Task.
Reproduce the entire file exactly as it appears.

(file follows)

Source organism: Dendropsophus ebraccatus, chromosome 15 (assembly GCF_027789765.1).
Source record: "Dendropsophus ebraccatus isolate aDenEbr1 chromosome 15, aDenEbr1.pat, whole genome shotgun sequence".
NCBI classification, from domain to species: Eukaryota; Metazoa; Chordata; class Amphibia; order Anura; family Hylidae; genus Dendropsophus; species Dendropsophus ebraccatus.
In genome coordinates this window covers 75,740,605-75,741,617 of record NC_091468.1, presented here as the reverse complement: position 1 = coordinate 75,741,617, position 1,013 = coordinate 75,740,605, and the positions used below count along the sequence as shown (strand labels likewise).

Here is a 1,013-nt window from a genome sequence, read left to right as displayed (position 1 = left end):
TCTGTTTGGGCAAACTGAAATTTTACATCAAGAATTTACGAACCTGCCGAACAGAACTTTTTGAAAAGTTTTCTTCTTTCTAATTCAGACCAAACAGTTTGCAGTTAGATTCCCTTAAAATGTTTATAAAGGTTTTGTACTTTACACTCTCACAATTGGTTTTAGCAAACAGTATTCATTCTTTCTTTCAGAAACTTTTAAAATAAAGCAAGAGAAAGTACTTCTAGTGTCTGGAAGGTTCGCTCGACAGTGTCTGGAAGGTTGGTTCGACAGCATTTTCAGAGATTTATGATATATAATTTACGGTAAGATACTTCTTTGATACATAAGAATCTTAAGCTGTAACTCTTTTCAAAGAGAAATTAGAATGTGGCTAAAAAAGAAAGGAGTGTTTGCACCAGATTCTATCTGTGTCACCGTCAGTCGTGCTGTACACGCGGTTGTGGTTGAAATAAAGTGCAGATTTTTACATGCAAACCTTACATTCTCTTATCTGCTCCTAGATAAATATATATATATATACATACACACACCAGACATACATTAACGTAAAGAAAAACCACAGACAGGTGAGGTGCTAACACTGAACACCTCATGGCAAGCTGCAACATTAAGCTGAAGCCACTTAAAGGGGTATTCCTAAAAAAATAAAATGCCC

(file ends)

Source organism: Dendropsophus ebraccatus, chromosome 15 (assembly GCF_027789765.1).
Source record: "Dendropsophus ebraccatus isolate aDenEbr1 chromosome 15, aDenEbr1.pat, whole genome shotgun sequence".
NCBI classification, from domain to species: Eukaryota; Metazoa; Chordata; class Amphibia; order Anura; family Hylidae; genus Dendropsophus; species Dendropsophus ebraccatus.
In genome coordinates this window covers 75,740,605-75,741,617 of record NC_091468.1, presented here as the reverse complement: position 1 = coordinate 75,741,617, position 1,013 = coordinate 75,740,605, and the positions used below count along the sequence as shown (strand labels likewise).

Here is a 1,013-nt window from a genome sequence, read left to right as displayed (position 1 = left end):
TCTGTTTGGGCAAACTGAAATTTTACATCAAGAATTTACGAACCTGCCGAACAGAACTTTTTGAAAAGTTTTCTTCTTTCTAATTCAGACCAAACAGTTTGCAGTTAGATTCCCTTAAAATGTTTATAAAGGTTTTGTACTTTACACTCTCACAATTGGTTTTAGCAAACAGTATTCATTCTTTCTTTCAGAAACTTTTAAAATAAAGCAAGAGAAAGTACTTCTAGTGTCTGGAAGGTTCGCTCGACAGTGTCTGGAAGGTTGGTTCGACAGCATTTTCAGAGATTTATGATATATAATTTACGGTAAGATACTTCTTTGATACATAAGAATCTTAAGCTGTAACTCTTTTCAAAGAGAAATTAGAATGTGGCTAAAAAAGAAAGGAGTGTTTGCACCAGATTCTATCTGTGTCACCGTCAGTCGTGCTGTACACGCGGTTGTGGTTGAAATAAAGTGCAGATTTTTACATGCAAACCTTACATTCTCTTATCTGCTCCTAGATAAATATATATATATATACATACACACACCAGACATACATTAACGTAAAGAAAAACCACAGACAGGTGAGGTGCTAACACTGAACACCTCATGGCAAGCTGCAACATTAAGCTGAAGCCACTTAAAGGGGTATTCCTAAAAAAATAAAATGCCC